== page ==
It’s true: there are no speed limits on parts of the German autobahns. But there are plenty of other regulations of which you should be aware. Don’t let the high speeds on German roads fool you into believing that there are no reduced speed zones. Usually, speeders will not be stopped at the time of the offense but will get a speeding ticket through the mail. This may be as long as two or three months after the incident. The German police use special cameras to catch speeders. Persons exceeding the limits by more than 40 kilometers an hour can count on losing licenses for a period of up to three months, plus a stiff fine.
As for the numbering of streets in Berlin, keep in mind that the city sometimes assists you by posting the range of numbers that appears within any particular block, at least within major arteries such as the Kurfürstendamm. These numbers appear on the street signs themselves, which is a great help in finding a particular number on long boulevards. You won’t find these numbers on street signs of smaller streets, however. Although some streets are numbered with the odds on one side and the evens on the other, many (including the Ku’damm) are numbered consecutively up one side of the street and back down the other. Warning: The names of some eastern Berlin streets and squares with links to the old East German regime have been changed.
Your own driver’s license is valid in Germany for a short time. If it was issued by a European Union country, you will never need to exchange it for a German one. If it was issued by a country outside the EU, you can only use it for six months from your date of arrival. If you will be residing in Germany for longer than six months but less than one year, you can obtain a six-month extension to use your existing license.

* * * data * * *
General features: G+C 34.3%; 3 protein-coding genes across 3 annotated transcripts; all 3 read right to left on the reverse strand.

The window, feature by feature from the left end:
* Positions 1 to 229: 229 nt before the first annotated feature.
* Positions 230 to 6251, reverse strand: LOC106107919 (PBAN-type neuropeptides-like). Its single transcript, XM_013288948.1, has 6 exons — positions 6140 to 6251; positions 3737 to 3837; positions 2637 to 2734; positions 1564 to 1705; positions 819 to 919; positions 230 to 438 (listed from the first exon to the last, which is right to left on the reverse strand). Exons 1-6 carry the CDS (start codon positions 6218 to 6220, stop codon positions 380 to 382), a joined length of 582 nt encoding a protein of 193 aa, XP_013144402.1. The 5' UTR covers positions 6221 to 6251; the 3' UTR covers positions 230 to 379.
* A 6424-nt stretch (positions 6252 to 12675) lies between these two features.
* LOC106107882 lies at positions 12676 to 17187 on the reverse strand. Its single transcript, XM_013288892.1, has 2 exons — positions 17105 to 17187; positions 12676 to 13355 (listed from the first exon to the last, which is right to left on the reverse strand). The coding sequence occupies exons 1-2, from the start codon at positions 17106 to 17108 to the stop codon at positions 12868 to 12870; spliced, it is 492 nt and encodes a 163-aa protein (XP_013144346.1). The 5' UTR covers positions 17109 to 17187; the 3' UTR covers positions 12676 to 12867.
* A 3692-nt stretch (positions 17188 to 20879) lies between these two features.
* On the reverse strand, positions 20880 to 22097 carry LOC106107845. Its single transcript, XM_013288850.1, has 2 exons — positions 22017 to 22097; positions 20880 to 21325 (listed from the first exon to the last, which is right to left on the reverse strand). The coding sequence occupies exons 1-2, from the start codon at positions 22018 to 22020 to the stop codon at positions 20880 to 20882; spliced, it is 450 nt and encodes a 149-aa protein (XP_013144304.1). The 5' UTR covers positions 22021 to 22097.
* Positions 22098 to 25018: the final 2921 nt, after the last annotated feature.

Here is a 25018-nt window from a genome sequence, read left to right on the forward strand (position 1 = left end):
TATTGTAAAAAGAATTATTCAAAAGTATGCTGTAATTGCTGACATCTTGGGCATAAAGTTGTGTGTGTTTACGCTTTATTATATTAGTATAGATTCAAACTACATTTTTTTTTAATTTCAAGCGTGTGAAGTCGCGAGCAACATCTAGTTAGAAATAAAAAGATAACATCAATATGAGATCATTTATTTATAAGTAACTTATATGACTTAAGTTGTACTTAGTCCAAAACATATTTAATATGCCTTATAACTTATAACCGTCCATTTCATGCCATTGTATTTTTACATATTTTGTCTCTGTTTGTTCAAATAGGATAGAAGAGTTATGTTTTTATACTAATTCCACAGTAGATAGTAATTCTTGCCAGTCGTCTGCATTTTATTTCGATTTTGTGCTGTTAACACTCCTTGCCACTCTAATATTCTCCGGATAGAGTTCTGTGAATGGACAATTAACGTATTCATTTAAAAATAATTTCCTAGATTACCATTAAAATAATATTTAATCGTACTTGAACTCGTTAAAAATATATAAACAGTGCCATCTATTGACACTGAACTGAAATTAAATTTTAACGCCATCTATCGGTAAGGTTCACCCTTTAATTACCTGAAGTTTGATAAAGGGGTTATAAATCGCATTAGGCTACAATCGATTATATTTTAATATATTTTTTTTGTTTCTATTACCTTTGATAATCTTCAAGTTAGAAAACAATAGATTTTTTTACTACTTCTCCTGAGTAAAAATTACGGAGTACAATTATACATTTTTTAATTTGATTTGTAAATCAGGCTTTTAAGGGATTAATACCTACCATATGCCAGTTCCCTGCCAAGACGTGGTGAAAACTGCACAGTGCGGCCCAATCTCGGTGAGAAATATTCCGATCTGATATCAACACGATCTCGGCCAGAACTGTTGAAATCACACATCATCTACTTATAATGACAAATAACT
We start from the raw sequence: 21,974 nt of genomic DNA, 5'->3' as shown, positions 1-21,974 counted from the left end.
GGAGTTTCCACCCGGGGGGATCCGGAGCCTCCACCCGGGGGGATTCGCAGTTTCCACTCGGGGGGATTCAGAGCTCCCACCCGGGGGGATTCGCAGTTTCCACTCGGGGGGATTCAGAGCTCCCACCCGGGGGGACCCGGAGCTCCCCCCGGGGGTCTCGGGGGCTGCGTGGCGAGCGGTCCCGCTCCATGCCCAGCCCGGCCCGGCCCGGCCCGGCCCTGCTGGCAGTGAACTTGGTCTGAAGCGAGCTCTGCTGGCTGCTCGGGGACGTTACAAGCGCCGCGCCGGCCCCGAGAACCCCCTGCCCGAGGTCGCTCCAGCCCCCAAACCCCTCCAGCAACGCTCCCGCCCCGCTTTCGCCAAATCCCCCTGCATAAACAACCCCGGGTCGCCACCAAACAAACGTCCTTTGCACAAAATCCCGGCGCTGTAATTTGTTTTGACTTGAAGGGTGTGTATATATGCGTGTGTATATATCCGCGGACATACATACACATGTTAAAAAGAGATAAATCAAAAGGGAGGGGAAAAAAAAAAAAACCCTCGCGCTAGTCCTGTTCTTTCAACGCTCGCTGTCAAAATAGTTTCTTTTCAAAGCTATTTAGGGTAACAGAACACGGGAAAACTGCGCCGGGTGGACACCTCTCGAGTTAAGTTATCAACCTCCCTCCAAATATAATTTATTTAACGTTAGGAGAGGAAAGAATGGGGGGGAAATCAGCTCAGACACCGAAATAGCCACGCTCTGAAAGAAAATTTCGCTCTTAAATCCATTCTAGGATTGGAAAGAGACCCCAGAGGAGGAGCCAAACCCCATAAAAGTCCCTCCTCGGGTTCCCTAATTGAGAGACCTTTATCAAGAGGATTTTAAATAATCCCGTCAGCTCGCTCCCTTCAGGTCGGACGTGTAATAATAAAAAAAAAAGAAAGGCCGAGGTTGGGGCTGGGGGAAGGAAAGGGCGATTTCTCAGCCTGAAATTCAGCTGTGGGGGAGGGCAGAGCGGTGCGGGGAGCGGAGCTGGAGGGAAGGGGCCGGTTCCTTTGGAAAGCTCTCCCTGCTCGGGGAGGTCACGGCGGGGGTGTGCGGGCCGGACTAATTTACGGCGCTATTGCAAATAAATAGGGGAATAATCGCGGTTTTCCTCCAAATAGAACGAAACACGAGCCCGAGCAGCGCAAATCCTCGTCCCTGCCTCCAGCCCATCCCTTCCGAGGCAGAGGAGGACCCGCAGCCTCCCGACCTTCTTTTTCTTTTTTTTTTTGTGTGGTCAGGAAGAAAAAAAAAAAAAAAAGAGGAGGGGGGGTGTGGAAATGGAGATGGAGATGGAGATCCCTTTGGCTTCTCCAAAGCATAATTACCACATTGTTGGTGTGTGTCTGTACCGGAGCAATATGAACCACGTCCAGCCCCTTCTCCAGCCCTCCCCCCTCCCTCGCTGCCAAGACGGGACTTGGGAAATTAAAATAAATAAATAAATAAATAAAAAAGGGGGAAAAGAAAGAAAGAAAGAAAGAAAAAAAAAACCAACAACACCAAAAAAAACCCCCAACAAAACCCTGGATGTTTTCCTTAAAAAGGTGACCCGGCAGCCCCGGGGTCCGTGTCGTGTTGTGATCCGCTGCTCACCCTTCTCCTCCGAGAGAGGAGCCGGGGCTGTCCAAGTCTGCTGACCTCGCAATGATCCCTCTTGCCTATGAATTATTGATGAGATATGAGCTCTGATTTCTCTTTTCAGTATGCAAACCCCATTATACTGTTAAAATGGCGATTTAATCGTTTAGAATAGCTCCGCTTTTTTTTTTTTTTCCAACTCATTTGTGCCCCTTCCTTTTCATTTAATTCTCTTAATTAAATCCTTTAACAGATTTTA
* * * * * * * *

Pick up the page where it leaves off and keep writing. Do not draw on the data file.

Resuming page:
A national of a non-EU country who will be living in Germany longer than a year will need a German driver’s license (Führerschein). Depending on which state you resided you may simply exchange your license or you may need to take the written test, but not the driving test.
The written test covers such things as rules of the road and traffic signs. The driving test is administered by a driving school (Fahrschule), but those taking it won’t necessarily be treated as beginning drivers. Many schools have set up simplified courses for experienced drivers, which will cost you about €200 as opposed to the over €1,000 that a beginner would have to pay. If a school tells you it doesn’t offer such a course, find one that does.
The driver’s license is issued by an agency of the local police. A person must present an application, a passport, a residence permit (Aufenthaltserlaubnis), two passport-sized photos, an old driver’s license, if any, proof of attendance at a Fahrschule if required, proof of completion of a first aid course and certification of a vision test which either an optometrist or the Technische Überwachungsverein (TüV) may administer. This may seem quite a hassle, but once you’ve weathered the storm you’ll have a license that’s good for life.
When visiting the local motor vehicle registry (Autozulassungsstelle) a person needs proof of ownership, proof of insurance and, if the car was purchased in Germany, the Kraftfahrzeugbrief, a document that is supposed to accompany the car through all owners from assembly line to scrap yard. The new or used car dealer from whom the car was purchased will usually handle the registration.
The vehicle must also pass a safety inspection. Tests are conducted by the Technischer Überwachungsverein nationwide. Cars that were purchased new must be inspected after three years, and thereafter all cars must be inspected at two-year intervals.